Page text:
Does your smartphone impact on your health?
Written by: Editors
Does your Smartphone impact on your health?
Smartphones have become a part of everyday life in the UK and worldwide and although most people now believe they couldn’t live without them, the possibility of long-term health implications seem to be being ignored by the general population.
New research findings from a recent survey by the British Chiropractic Association (BCA) found that Brits are still holding on to using their phones despite experiencing ongoing back or neck pain after using their devices.
The research showed people were most likely to experience back or neck pain after using the following technological devices:
• Laptop computer (35%)
• Desktop computer (35%)
• Smartphone (22%)
• Tablet (20%)
• Games console (17%)
What age is affected by this the most?
The age group most likely to experience back or neck pain when using their mobile phones.
16-24-year-olds experience back or neck pain when using their smartphone
25-34-year-olds experiencing back or neck pain after using a laptop.
The INTERPHONE study (PDF, 176kb) was set up in 2000 and collected data in 13 countries. The aim was to see whether mobile phone use is associated with an increased risk of head and neck tumours. In May 2010 the results were released and indicated there was no increased risk of such tumours with mobile phone use.
Social and Psychological Effects:
This is one of the more heavily researched areas of mobile phone use. It is quite clear that mobile phones are affecting every part of relationships in the UK from how they are started to how they end. There are now multiple apps available for finding love and which can be regarded as a good thing opening new opportunities to start new relationships. However, the other side of this is that 1 in 3 adults state that their overuse of mobile phones has caused arguments in their relationship.
Overuse has made us a less emotionally connected species with depression on the rise and communication skills decreasing. Many people admit to checking their phone during the night significantly reducing sleep quality, and most use their phones directly before bed resulting in over stimulation of eyesight and a delay in reaching deep sleep. Both issues can lead to migraines and depression and are thought to lead to an overall reduction in quality of mental health.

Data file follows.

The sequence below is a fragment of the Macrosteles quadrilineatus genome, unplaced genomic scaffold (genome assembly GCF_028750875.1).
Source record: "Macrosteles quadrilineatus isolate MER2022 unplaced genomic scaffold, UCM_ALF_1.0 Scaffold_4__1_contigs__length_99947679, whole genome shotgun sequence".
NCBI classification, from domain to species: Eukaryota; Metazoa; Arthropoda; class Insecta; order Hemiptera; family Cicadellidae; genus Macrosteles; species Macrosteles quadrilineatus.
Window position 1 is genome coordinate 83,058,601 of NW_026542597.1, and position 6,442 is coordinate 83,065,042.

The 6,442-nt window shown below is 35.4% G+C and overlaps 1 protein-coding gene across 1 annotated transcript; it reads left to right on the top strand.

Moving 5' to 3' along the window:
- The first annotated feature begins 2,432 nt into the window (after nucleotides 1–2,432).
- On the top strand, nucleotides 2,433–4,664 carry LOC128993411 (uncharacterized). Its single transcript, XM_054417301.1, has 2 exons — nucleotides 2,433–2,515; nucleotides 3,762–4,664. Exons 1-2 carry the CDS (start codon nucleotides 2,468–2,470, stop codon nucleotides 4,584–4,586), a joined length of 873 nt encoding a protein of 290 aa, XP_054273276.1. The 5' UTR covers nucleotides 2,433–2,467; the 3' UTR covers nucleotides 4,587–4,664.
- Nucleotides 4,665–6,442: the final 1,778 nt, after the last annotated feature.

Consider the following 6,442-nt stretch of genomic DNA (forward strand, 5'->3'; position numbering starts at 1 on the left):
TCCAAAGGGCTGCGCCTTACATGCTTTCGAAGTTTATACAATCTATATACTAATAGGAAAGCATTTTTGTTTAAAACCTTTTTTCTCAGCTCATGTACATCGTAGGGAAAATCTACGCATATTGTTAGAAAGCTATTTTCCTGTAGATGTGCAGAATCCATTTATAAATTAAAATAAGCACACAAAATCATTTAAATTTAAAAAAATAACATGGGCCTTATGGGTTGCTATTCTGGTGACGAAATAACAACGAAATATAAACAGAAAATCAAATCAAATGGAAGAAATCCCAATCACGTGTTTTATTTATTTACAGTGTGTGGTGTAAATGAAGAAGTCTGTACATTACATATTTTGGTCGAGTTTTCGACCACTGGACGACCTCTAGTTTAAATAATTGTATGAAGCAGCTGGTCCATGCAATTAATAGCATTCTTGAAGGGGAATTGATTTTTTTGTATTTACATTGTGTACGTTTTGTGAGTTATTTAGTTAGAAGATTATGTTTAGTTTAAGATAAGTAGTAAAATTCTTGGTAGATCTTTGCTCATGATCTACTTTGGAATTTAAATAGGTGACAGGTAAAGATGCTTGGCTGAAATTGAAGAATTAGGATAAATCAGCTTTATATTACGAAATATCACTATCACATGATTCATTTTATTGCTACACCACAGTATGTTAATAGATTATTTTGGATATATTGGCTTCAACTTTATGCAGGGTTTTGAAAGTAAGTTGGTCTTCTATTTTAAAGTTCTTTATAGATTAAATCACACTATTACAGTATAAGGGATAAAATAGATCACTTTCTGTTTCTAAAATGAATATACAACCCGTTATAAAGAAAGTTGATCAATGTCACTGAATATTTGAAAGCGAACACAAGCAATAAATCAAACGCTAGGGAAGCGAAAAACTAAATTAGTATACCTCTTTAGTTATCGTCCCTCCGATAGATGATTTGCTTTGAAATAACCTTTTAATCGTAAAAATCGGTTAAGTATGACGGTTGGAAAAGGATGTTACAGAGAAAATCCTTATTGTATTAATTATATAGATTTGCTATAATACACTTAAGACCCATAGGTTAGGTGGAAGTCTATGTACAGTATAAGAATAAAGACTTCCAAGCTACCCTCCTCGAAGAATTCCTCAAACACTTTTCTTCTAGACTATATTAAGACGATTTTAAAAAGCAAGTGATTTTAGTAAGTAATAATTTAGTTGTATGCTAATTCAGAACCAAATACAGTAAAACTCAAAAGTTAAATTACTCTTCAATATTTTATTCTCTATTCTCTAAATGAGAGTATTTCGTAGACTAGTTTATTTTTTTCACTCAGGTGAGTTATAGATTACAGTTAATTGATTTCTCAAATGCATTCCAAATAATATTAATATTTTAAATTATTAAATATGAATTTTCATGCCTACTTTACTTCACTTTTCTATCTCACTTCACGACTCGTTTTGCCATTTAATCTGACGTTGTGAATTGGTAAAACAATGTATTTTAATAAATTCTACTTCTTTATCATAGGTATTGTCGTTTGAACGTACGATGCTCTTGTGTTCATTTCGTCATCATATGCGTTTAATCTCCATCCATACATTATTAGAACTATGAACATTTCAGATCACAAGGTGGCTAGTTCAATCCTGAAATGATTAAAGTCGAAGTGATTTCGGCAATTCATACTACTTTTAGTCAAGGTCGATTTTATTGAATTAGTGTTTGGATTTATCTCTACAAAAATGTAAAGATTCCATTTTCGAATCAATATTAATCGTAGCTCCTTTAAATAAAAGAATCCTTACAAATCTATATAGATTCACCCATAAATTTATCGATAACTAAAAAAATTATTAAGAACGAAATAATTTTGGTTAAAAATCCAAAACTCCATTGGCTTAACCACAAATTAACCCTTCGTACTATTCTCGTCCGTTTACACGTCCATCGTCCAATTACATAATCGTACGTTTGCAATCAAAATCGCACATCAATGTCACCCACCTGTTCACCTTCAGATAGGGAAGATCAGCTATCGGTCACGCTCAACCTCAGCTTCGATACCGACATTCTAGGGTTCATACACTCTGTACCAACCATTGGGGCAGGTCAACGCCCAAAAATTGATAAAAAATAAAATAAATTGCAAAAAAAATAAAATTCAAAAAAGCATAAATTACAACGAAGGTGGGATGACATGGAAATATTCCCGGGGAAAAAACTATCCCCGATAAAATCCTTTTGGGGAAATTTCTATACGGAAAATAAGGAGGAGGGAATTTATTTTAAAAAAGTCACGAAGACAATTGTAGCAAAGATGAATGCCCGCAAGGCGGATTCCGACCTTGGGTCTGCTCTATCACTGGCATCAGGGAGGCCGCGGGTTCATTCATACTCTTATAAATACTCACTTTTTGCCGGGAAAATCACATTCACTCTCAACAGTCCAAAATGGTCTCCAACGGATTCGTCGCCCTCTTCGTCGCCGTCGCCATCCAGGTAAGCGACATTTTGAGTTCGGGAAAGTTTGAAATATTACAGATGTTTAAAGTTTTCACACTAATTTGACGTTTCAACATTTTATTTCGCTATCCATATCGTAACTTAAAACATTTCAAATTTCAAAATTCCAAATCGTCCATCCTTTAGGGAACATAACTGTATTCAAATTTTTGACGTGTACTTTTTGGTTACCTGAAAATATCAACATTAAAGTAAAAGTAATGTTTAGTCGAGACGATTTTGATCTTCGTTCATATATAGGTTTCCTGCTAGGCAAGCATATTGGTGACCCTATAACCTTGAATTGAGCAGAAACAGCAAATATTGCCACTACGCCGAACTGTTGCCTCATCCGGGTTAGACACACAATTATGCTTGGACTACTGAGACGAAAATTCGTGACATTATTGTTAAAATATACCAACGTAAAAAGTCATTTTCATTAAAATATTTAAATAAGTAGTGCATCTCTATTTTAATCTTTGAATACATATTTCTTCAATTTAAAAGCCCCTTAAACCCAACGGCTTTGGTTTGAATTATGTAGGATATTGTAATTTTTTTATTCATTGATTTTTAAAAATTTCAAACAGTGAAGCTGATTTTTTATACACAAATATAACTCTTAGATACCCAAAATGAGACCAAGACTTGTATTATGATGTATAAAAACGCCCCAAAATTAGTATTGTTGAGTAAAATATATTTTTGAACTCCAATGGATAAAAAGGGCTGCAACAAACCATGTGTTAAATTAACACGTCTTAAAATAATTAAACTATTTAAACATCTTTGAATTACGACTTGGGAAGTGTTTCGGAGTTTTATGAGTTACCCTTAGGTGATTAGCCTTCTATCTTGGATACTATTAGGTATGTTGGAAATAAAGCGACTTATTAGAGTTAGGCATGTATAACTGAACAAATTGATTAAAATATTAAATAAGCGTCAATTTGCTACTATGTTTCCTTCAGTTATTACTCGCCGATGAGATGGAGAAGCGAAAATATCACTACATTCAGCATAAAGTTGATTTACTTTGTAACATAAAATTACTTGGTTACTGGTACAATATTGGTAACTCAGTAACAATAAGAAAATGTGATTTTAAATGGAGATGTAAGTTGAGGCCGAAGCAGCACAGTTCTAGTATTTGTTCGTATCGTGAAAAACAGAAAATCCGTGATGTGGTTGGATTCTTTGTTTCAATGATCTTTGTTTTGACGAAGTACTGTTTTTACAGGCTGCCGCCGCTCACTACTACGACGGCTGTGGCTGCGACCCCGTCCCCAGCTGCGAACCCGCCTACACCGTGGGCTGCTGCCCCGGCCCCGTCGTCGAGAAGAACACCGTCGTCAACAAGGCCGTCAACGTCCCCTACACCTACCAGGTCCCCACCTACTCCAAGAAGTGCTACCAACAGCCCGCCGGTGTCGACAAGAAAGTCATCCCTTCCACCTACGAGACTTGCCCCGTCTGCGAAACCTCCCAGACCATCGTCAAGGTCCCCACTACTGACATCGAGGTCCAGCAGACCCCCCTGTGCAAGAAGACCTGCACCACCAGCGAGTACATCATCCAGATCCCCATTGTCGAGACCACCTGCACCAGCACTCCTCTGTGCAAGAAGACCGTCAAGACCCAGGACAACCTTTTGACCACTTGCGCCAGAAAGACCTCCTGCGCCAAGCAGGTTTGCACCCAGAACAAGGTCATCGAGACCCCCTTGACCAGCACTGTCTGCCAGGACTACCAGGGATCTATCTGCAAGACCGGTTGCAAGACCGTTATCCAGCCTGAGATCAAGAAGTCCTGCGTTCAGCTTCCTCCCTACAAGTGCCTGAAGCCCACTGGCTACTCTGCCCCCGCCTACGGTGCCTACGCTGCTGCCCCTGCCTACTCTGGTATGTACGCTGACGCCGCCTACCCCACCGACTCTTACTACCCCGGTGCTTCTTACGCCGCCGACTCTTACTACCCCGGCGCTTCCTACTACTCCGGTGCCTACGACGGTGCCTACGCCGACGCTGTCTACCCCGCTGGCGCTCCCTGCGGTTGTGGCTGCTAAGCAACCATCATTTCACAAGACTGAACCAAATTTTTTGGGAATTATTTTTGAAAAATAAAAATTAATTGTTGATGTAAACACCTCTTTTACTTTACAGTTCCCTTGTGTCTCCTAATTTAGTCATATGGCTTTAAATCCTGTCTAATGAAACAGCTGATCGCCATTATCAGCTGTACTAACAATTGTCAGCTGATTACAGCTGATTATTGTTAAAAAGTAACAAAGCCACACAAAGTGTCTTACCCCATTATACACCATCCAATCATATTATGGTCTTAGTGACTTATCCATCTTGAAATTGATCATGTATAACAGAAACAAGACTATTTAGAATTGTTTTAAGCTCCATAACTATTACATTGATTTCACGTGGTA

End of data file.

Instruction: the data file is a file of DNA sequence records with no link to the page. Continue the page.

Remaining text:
There are an increasing number of scientists considering the physical effects of mobile phone usage on the human body. There has been a significant increase in a number of GP referrals being made due to musculoskeletal issues in teenagers and young adults that would typically be expected in older patients. These include Neck pain, reduced eyesight, carpal tunnel and repetitive strain injuries. Bad posture can be attributed to back and neck pain in youngster’s due to the hunched position many take while texting or playing on their phones, this seems to be causing more issues than the effects of bad posture from continued computer work and may be due to the 24/7 nature of mobile use. Problems with Eyesight have also been attributed to using mobiles in the dark due to the over stimulation caused by the backlight. This is also an issue with using laptops late at night. These physical effects can add up to an unhealthier person overall and lead to weight gain. Weight gain and obesity is already a huge health problem among the younger generations and it is scary to think mobile phones are contributing to this.
Give your eyes a break from your device
Alternate and work on an iPad
Get special glasses to help you look at your screen for long periods of time
Eat a diet with fruits and vegetables, organically raised red meats and Omega-3 known to protect your body and nervous system against radiation
Try to charge your phone in another room at night while you are sleeping
If your taking a long call alternate ears your listening to the conversation and you can use a headset and you could consider investing in a special headset called Blue Tube especially designed to minimise EMF called Blue Tube
According to Stanford University’s Environmental Health and Safety Department,
you should avoid using your mobile phone or your tablet for extended computer work.
You can use a larger screen monitor for your workstation.
Try not to tilt your head downwards when you are speaking on your phone. It will help you in the long run to maintain a good posture.
When you are reading the screen, bring the phone up to your eye level and you can also consider the font size is made larger so not to strain your eyesight.
If your phone is overheated turn it off for an hour and let it cool down
A less researched area is the physiological effects of mobiles on the body. There has been lots of speculation and media attention over the radiation you may be receiving from your mobile phone could cause Brain Cancer. However, most researchers agree that the type of radiation that is emitted from mobiles cannot cause cell alterations and therefore cannot cause cancer.
What you should probably be more concerned with is the number of germs and bacteria that is present on your phone and that you are consistently handling. Be honest with yourself have you ever cleaned your phone? A study conducted in 2012 showed that an average mobile had 10 times more germs on it than a toilet seat. This is believed to be due to people often passing their phones from person to person and never cleaning them. This level of bacteria is likely to cause all sorts of stomach bugs and illnesses and should be taken a lot more seriously.
Sources: British Chiropractic Association (BCA), Standford University,